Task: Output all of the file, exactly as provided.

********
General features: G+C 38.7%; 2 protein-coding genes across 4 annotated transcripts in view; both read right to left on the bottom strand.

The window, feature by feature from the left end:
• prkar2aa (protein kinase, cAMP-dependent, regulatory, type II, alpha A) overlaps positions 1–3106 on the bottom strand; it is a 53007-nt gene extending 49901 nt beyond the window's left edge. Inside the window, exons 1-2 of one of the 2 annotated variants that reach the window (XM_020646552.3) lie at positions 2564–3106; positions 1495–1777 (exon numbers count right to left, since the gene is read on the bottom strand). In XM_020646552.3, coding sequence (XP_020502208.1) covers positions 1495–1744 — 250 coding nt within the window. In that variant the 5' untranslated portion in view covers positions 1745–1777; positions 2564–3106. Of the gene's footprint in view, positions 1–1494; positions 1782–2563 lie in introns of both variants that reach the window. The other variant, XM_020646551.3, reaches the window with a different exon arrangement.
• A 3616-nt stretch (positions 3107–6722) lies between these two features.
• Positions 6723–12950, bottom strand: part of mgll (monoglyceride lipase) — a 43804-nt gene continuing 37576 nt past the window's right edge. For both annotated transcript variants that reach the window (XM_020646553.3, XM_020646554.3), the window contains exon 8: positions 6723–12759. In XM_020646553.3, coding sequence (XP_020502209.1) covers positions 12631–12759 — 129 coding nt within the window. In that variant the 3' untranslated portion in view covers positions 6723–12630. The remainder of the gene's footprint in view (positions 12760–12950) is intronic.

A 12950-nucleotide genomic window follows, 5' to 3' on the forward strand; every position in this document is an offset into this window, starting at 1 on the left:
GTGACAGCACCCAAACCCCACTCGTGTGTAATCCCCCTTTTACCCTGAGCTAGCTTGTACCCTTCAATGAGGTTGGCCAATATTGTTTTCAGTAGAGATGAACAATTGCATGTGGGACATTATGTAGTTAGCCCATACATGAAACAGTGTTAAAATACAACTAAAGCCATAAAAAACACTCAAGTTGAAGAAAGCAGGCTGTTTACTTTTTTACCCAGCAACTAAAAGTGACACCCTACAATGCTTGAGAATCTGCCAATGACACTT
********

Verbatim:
General features: G+C 38.7%; 2 protein-coding genes across 4 annotated transcripts in view; both read right to left on the bottom strand.

The window, feature by feature from the left end:
• prkar2aa (protein kinase, cAMP-dependent, regulatory, type II, alpha A) overlaps positions 1–3106 on the bottom strand; it is a 53007-nt gene extending 49901 nt beyond the window's left edge. Inside the window, exons 1-2 of one of the 2 annotated variants that reach the window (XM_020646552.3) lie at positions 2564–3106; positions 1495–1777 (exon numbers count right to left, since the gene is read on the bottom strand). In XM_020646552.3, coding sequence (XP_020502208.1) covers positions 1495–1744 — 250 coding nt within the window. In that variant the 5' untranslated portion in view covers positions 1745–1777; positions 2564–3106. Of the gene's footprint in view, positions 1–1494; positions 1782–2563 lie in introns of both variants that reach the window. The other variant, XM_020646551.3, reaches the window with a different exon arrangement.
• A 3616-nt stretch (positions 3107–6722) lies between these two features.
• Positions 6723–12950, bottom strand: part of mgll (monoglyceride lipase) — a 43804-nt gene continuing 37576 nt past the window's right edge. For both annotated transcript variants that reach the window (XM_020646553.3, XM_020646554.3), the window contains exon 8: positions 6723–12759. In XM_020646553.3, coding sequence (XP_020502209.1) covers positions 12631–12759 — 129 coding nt within the window. In that variant the 3' untranslated portion in view covers positions 6723–12630. The remainder of the gene's footprint in view (positions 12760–12950) is intronic.

A 12950-nucleotide genomic window follows, 5' to 3' on the forward strand; every position in this document is an offset into this window, starting at 1 on the left:
GTGACAGCACCCAAACCCCACTCGTGTGTAATCCCCCTTTTACCCTGAGCTAGCTTGTACCCTTCAATGAGGTTGGCCAATATTGTTTTCAGTAGAGATGAACAATTGCATGTGGGACATTATGTAGTTAGCCCATACATGAAACAGTGTTAAAATACAACTAAAGCCATAAAAAACACTCAAGTTGAAGAAAGCAGGCTGTTTACTTTTTTACCCAGCAACTAAAAGTGACACCCTACAATGCTTGAGAATCTGCCAATGACACTT